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Do you use “a” or “an” before acronyms?

Take "StackExchange" and its acronym, SE, as an example: I read a StackExchange thread the other day about the history of bananas!

If you were to use the "SE" acronym instead of "StackExchange," you would probably write: *I read an SE thread the other day about the history of bananas!* The way in which this differs from my situation is that it's very reasonable to assume that when you write "SE," that you are perfectly fine with the two letters "ess" and "eee" standing in for "Stack Exchange," much like FCC, SEC, NASDAQ, NATO, etc. completely stand in and are even far more well-known than their longer, official names.

Let's say, however, that you're talking about "solar-powered asynchronous communication transmission," which you abbreviate with "SPACT" because you don't want to keep retyping "solar-powered asynchronous communication transmission," not only because you want to be lazy but also because reading those words more than one time every sentence can get in the way of comprehension. Now, if you were to pronounce this "ess-pee...etc." then, of course, you'd say "an SPACT device," but let's say you don't want "SPACT" to be referred to, phonetically, by its letters (or even "SPACT") and are simply using it as an abbreviation? Does it retain its indefinite article ("a") from its original version ("solar-powered asynchronous communication transmission")?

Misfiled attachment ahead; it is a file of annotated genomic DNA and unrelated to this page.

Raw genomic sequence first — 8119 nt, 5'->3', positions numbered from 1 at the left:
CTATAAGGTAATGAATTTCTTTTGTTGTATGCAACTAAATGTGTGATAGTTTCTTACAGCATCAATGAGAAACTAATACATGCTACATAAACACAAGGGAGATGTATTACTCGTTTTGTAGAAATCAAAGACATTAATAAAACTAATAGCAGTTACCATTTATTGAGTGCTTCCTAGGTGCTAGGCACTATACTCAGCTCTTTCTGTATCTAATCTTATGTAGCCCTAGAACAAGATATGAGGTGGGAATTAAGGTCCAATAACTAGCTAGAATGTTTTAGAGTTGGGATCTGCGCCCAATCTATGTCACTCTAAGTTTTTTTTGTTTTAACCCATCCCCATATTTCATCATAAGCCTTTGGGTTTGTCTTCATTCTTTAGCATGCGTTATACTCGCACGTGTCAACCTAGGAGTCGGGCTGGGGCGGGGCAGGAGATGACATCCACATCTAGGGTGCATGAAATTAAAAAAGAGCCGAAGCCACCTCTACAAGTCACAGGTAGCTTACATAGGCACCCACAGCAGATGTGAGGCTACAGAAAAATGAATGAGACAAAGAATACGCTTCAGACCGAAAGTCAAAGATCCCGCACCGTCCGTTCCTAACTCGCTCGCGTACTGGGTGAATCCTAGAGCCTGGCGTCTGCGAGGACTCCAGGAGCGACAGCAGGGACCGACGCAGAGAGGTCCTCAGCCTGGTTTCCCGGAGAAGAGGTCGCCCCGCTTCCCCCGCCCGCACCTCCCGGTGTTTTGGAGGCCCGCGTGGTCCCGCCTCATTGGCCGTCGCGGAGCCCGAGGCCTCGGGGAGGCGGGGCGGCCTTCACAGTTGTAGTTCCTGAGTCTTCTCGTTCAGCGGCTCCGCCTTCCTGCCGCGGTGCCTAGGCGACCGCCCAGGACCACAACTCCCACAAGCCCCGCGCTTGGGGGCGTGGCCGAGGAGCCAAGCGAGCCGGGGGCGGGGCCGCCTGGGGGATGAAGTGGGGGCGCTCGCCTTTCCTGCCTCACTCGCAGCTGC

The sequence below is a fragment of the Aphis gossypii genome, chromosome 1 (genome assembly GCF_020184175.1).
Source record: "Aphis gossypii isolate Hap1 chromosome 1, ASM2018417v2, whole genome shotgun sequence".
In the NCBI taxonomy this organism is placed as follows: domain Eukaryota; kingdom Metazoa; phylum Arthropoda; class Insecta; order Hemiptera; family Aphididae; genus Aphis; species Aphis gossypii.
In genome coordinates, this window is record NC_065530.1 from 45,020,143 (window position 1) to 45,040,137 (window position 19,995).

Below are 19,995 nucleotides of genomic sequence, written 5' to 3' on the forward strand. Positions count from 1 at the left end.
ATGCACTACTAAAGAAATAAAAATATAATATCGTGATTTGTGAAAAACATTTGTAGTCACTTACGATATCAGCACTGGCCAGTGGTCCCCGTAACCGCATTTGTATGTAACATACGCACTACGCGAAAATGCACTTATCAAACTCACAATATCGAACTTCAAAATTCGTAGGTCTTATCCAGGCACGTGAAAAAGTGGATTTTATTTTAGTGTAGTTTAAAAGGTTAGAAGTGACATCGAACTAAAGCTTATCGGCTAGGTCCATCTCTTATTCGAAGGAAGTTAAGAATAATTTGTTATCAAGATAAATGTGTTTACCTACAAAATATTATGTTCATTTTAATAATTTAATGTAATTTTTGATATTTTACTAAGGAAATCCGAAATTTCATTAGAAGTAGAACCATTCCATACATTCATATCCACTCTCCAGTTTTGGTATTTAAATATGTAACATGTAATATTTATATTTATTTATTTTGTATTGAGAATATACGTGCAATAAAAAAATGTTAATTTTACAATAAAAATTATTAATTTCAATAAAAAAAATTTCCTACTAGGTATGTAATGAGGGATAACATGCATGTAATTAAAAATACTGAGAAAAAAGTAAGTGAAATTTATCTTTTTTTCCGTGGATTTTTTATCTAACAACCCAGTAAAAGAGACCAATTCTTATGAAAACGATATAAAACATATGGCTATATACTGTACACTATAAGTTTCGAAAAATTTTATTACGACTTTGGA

marked as duplicate by MrHen, Uticensis, RegDwigнt Apr 29 '11 at 20:27

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    That's not an acronym, is it? I thought an acronym was when you pronounced the abbreviation as a word (NASA, FUBAR). Isn't "SE" just an initialism? – user362 Apr 29 '11 at 19:35
  • @Al: In my handy solid world OED: acronym - (noun) a word formed from the initial letters of other words, e.g. NATO. I'm not sure if that agrees or disagrees with your definition. I guess an acronym is only an acronym if the initialism has been adopted as a word, rather than based on its pronouncability. – Matt E. Эллен Apr 29 '11 at 19:51
  • @Matt: Well, yes, that is what I was getting at. – user362 Apr 29 '11 at 20:12

It's whether the pronunciation would now start with a vowel sound that controls. So the answer to your nominal overall question is "no", and everything else you ask about follows naturally. (Yes, it's "an SPACRD" if you are expecting an initialism rather than acronym pronunciation, though I personally would not expect one in that case; if you write that, people are going to say "spackurd", not "ess pee eh see arr dee".)

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    Right, as you can tell from a NASA project or a PBS station. – Jason Orendorff Apr 29 '11 at 19:39
  • I changed the example slightly to "SPACT" in order to better capture the subtleties, but the substance of your answer should still remain valid despite the change. Thanks! – Michael Apr 29 '11 at 19:53

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